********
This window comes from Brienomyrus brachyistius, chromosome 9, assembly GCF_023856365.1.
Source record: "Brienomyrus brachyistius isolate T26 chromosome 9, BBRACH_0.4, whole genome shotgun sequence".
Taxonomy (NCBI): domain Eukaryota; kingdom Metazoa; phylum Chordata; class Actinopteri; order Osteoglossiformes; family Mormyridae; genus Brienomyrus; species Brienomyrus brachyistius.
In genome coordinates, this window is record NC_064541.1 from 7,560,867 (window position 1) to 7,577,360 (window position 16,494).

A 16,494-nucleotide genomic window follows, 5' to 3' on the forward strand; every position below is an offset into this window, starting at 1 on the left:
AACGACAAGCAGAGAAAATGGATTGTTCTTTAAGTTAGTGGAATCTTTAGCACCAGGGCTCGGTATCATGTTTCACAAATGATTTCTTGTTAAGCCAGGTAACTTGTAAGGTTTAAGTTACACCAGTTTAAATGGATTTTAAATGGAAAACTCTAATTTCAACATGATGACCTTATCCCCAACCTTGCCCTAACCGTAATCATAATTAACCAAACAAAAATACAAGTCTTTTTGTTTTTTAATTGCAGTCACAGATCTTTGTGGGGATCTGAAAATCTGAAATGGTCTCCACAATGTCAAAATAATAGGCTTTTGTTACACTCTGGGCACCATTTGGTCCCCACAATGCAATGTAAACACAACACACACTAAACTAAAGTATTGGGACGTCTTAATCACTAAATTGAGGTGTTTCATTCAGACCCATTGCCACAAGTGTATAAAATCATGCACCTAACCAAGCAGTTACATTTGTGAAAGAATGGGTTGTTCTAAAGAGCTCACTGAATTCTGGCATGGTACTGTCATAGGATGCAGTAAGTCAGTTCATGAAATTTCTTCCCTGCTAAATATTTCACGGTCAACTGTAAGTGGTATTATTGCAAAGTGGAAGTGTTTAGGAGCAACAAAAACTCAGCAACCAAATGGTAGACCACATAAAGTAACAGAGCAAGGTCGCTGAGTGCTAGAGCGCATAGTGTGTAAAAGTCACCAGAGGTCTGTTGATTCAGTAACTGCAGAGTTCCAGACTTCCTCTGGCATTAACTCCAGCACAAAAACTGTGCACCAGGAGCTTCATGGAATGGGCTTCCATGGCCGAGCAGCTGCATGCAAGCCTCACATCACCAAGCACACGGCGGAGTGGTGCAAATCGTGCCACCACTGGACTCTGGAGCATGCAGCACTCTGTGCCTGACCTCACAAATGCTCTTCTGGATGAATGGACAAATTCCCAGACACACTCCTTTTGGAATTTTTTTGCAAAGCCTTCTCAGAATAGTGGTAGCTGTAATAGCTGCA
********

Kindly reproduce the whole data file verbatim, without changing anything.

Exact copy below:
This window comes from Brienomyrus brachyistius, chromosome 9, assembly GCF_023856365.1.
Source record: "Brienomyrus brachyistius isolate T26 chromosome 9, BBRACH_0.4, whole genome shotgun sequence".
Taxonomy (NCBI): domain Eukaryota; kingdom Metazoa; phylum Chordata; class Actinopteri; order Osteoglossiformes; family Mormyridae; genus Brienomyrus; species Brienomyrus brachyistius.
In genome coordinates, this window is record NC_064541.1 from 7,560,867 (window position 1) to 7,577,360 (window position 16,494).

A 16,494-nucleotide genomic window follows, 5' to 3' on the forward strand; every position below is an offset into this window, starting at 1 on the left:
AACGACAAGCAGAGAAAATGGATTGTTCTTTAAGTTAGTGGAATCTTTAGCACCAGGGCTCGGTATCATGTTTCACAAATGATTTCTTGTTAAGCCAGGTAACTTGTAAGGTTTAAGTTACACCAGTTTAAATGGATTTTAAATGGAAAACTCTAATTTCAACATGATGACCTTATCCCCAACCTTGCCCTAACCGTAATCATAATTAACCAAACAAAAATACAAGTCTTTTTGTTTTTTAATTGCAGTCACAGATCTTTGTGGGGATCTGAAAATCTGAAATGGTCTCCACAATGTCAAAATAATAGGCTTTTGTTACACTCTGGGCACCATTTGGTCCCCACAATGCAATGTAAACACAACACACACTAAACTAAAGTATTGGGACGTCTTAATCACTAAATTGAGGTGTTTCATTCAGACCCATTGCCACAAGTGTATAAAATCATGCACCTAACCAAGCAGTTACATTTGTGAAAGAATGGGTTGTTCTAAAGAGCTCACTGAATTCTGGCATGGTACTGTCATAGGATGCAGTAAGTCAGTTCATGAAATTTCTTCCCTGCTAAATATTTCACGGTCAACTGTAAGTGGTATTATTGCAAAGTGGAAGTGTTTAGGAGCAACAAAAACTCAGCAACCAAATGGTAGACCACATAAAGTAACAGAGCAAGGTCGCTGAGTGCTAGAGCGCATAGTGTGTAAAAGTCACCAGAGGTCTGTTGATTCAGTAACTGCAGAGTTCCAGACTTCCTCTGGCATTAACTCCAGCACAAAAACTGTGCACCAGGAGCTTCATGGAATGGGCTTCCATGGCCGAGCAGCTGCATGCAAGCCTCACATCACCAAGCACACGGCGGAGTGGTGCAAATCGTGCCACCACTGGACTCTGGAGCATGCAGCACTCTGTGCCTGACCTCACAAATGCTCTTCTGGATGAATGGACAAATTCCCAGACACACTCCTTTTGGAATTTTTTTGCAAAGCCTTCTCAGAATAGTGGTAGCTGTAATAGCTGCA